Identifying gay rams wasn't enough. In 2000, Stormshak described an attempt to "alter" them. The idea was to "enhance their sexual behavior or performance" by making them act like straight rams. Three years later, Roselli told an OHSU committee that, among other things, "information gained about the hormonal, neural, genetic, and environmental determinants of sexual partner preferences should allow better selection of rams for breeding and as a consequence may be economically important to the sheep industry." OSU president Ed Ray says the research "may define biological tests that can be used to identify" gay or asexual rams, "thus eliminating their use for general breeding purposes."

Notice the lack of animus in these explanations. Breeders don't care whether rams are gay or simply unmotivated. All that matters is "performance." And when Ray talks about "eliminating" such rams from breeding, he leaves open the possibility of a happy old age munching grass. But you can smell the slaughterhouse.

Which brings us to the animals whose breeding we really care about: our children.

Passing on your genes is life's deepest drive. You don't just want kids. You want grandkids. An Israeli woman, with court approval, is already using her dead son's sperm to inseminate a stranger. I know a guy whose future mother-in-law put him through a fertility test before approving his marriage. Then there are all the parents who pressure their adult children to marry and procreate. In a recent survey, 73 percent of Americans said they'd be upset to learn that their child was gay. To many parents, "I'm gay, Mom" means "No grandkids for you."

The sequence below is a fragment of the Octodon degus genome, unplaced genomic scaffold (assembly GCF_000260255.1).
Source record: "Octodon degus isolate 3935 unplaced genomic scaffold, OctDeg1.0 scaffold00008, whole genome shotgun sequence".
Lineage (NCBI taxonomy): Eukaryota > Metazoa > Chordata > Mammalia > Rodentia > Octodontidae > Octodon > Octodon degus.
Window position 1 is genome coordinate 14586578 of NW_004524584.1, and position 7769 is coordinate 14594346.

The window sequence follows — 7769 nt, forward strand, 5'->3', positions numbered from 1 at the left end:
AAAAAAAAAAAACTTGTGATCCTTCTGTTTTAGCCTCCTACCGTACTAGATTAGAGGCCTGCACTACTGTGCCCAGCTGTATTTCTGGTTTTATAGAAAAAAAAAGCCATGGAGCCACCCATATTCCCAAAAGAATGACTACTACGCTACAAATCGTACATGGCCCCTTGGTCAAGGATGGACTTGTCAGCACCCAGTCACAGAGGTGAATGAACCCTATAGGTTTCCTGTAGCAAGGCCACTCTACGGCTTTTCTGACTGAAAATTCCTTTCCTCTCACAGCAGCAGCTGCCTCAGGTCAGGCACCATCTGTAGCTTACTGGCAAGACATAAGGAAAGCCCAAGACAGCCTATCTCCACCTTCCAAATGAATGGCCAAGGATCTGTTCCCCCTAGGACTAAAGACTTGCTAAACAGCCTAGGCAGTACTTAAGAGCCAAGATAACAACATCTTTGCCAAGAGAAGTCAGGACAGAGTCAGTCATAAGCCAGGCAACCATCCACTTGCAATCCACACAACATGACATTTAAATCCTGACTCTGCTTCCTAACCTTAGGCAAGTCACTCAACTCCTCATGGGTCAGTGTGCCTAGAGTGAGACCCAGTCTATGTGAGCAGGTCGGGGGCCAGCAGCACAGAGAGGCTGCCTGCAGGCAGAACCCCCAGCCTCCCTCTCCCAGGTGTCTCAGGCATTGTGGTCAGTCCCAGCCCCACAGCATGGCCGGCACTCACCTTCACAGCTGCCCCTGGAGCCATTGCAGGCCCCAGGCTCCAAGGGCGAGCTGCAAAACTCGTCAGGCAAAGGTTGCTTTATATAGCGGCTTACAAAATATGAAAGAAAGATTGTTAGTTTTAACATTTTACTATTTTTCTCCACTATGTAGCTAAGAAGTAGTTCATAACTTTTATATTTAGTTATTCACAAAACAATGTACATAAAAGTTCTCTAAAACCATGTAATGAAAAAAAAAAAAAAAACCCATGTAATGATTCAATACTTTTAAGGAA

Roselli offers lots of evidence that human homosexuality is linked to biological conditions, some of them genetic. If he figures out how to manipulate sexual orientation in sheep, will others try to manipulate it in humans? We already have. Doctors used to "treat" homosexuality with hormone injections. Some still do. This idea failed miserably in adults, but it might work in fetuses, since their brains are forming. And if we can't engineer sexual orientation, maybe we can select it. Millions of Asians have used modern sex tests to identify and abort female fetuses. If we learn how to recognize gay brains in development, look out.

But killing is the horror scenario. The more likely path is gentler. Science will gradually convince us that sexual orientation is innate, more like the color of your skin than like the content of your character. Condemnation of homosexuality as a sin will subside. Freed from the culture wars, we'll turn to the biological differences between race and sexual orientation: Homosexuality defies the aspiration to procreate with your mate, and it's easier to isolate and alter in embryonic development. Resentment will give way to pity. We'll come to view homosexuality as a kind of infertility—a disability, like deafness. The rhetoric of "acceptance" will shift from liberals to conservatives. We'll inoculate our offspring against homosexuality out of love, not hate.

The sheep researchers intend nothing like this. But they didn't foresee the initial uproar over their work, either. It has come from the left, not the right. People for the Ethical Treatment of Animals has tried to quash their research, falsely depicting them as bigots. PETA, like President Bush, thinks that bad ideas come from bad people, and you have to stamp out the whole lot.

But bad ideas—communism, eugenics, wars of liberation—don't happen because they're bad. They happen because, in the beginning, they're good. What we do with the biological truth about homosexuality, for good or ill, isn't written in our hormones or our genes. It's up to us.

A version of this article also appears in the Outlook section of the Sunday Washington Post.